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American

Is There a Way to Make Text into a Gradient?

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It always turns out that the one single piece of Affinity knowledge I might need on any given day is the one about which I am clueless. It always ends badly, especially at NATO summits. xD

The other day, I wanted very badly to make Artistic Text be "Gradient-ized." I saw the Gradient rainbow-ish icon (see screenshot). But, NOOO. I could not gradient-ize the text.

So I tried to Rasterize it. I guess everything is better if it's Rasterized. I even Rasterized my Thanksgiving Vege-Turkey. But, NOOO. The text still would not be Gradient-ized.

So if anyone can tell me if you can make Artistic Text into a Gradient, I would appreciate it. (I watch Carl Surry religiously, InAffinity, and Olivio, but I don't believe they have videos on this topic.)

Thank you.

gradient text.png

Edited by American
Called "Affinity" "PhotoPlus"

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If you mean you want the text to have a gradient along the whole word just convert the text to curves, and apply with the gradient tool.

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@GarryP I was very grateful for your sticking with my question last week. Unfortunately, I do not understand what you mean. I posted a screenshot because "opening a text layer" and "seeing a rectantgle layer with a gradient fill" is, well, the substance of the screenshot. Thank you for the response!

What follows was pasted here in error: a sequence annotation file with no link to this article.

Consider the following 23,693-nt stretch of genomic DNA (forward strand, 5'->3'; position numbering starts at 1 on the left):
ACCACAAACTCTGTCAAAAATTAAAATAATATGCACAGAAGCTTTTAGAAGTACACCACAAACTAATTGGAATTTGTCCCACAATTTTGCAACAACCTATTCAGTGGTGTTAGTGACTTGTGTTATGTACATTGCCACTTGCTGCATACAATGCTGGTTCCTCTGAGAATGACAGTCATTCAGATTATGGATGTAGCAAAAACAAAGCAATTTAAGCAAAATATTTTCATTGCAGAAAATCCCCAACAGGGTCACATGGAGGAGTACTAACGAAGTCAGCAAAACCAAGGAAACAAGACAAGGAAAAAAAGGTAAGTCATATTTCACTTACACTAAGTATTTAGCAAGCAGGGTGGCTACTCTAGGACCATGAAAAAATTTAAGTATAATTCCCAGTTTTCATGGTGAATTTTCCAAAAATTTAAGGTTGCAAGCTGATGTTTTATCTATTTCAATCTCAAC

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Easiest way ...
1. make your artistic text
2. Select the gradient tool in the left hand tool palette.
3. With that tool selected drag across your text to decide the angle of the gradient.
4. Choose colours at the points along the line - it starts with two but you can add new ones by clicking on the line or select existing points, then choose a colour from the colour palette.
5. Enjoy your rainbow text!
 

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You’re welcome.
In my example there is a rectangle layer ‘inside’ the text layer.
The rectangle layer is clipped to the outline of the text so only the parts of the rainbow that are ‘inside’ the text outlines show through.
The text still has a plain black fill but the rainbow gradient rectangle overlays that fill. The text and rectangle are ‘independent’ but working together.
Does that explain it a bit better?

Annotation 2019-12-05 125900.png

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@Dazzler That is exactly what I did. I did it several times. All that happened when I defined the gradient and clicked on the Artistic Text was that the gradient box disappeared.

Thank you for your response!

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@GarryP